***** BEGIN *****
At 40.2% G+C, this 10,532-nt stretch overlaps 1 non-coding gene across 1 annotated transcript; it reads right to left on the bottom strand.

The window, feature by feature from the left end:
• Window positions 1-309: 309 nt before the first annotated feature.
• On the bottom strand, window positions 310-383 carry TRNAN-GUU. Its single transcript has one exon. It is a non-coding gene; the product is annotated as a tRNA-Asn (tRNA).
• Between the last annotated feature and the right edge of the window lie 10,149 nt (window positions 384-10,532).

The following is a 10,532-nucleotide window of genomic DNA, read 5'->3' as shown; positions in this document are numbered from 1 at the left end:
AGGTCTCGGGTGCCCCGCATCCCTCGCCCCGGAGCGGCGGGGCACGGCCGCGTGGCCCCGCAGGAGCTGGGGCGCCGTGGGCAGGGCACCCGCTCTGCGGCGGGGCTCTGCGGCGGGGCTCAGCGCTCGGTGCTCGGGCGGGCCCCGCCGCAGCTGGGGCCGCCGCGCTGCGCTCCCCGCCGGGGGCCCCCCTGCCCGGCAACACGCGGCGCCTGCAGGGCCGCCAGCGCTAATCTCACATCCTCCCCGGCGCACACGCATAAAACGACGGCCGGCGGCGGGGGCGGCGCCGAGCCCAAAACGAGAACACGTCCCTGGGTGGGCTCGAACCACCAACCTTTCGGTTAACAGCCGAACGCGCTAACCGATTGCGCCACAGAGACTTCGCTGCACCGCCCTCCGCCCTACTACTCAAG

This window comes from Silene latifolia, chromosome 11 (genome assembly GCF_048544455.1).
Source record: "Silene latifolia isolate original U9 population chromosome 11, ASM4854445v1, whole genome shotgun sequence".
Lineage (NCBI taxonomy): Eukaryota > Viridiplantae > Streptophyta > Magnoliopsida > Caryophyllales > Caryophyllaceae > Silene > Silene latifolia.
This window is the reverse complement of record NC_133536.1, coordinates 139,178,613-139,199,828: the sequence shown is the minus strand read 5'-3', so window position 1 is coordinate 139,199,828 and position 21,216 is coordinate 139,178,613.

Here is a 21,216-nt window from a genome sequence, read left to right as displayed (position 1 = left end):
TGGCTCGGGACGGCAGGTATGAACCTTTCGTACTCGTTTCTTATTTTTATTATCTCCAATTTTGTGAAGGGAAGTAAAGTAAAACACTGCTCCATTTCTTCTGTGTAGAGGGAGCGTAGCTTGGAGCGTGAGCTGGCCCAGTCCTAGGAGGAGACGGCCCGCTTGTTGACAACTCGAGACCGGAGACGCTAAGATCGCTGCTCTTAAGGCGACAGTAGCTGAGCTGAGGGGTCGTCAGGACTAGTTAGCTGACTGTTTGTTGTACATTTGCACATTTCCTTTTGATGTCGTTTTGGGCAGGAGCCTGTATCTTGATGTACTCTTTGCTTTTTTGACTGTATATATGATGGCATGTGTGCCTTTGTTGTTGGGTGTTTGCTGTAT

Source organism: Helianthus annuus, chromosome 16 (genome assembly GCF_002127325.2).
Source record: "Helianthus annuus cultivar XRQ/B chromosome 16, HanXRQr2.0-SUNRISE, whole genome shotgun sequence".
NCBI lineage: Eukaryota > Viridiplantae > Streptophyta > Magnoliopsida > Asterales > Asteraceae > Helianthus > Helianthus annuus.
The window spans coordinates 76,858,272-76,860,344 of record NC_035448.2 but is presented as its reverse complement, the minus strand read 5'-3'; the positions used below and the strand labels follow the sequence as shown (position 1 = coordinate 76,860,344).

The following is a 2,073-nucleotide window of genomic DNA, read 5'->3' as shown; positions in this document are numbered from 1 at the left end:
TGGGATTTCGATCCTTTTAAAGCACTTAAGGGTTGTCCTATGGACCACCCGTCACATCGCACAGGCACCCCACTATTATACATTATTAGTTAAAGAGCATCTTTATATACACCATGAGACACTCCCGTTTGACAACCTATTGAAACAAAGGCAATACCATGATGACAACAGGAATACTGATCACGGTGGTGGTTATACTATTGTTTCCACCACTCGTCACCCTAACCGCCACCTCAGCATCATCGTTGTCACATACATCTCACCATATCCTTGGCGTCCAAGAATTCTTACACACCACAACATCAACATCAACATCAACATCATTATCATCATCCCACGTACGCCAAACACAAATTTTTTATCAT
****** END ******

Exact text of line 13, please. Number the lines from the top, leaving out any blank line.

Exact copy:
TGGCTCGGGACGGCAGGTATGAACCTTTCGTACTCGTTTCTTATTTTTATTATCTCCAATTTTGTGAAGGGAAGTAAAGTAAAACACTGCTCCATTTCTTCTGTGTAGAGGGAGCGTAGCTTGGAGCGTGAGCTGGCCCAGTCCTAGGAGGAGACGGCCCGCTTGTTGACAACTCGAGACCGGAGACGCTAAGATCGCTGCTCTTAAGGCGACAGTAGCTGAGCTGAGGGGTCGTCAGGACTAGTTAGCTGACTGTTTGTTGTACATTTGCACATTTCCTTTTGATGTCGTTTTGGGCAGGAGCCTGTATCTTGATGTACTCTTTGCTTTTTTGACTGTATATATGATGGCATGTGTGCCTTTGTTGTTGGGTGTTTGCTGTAT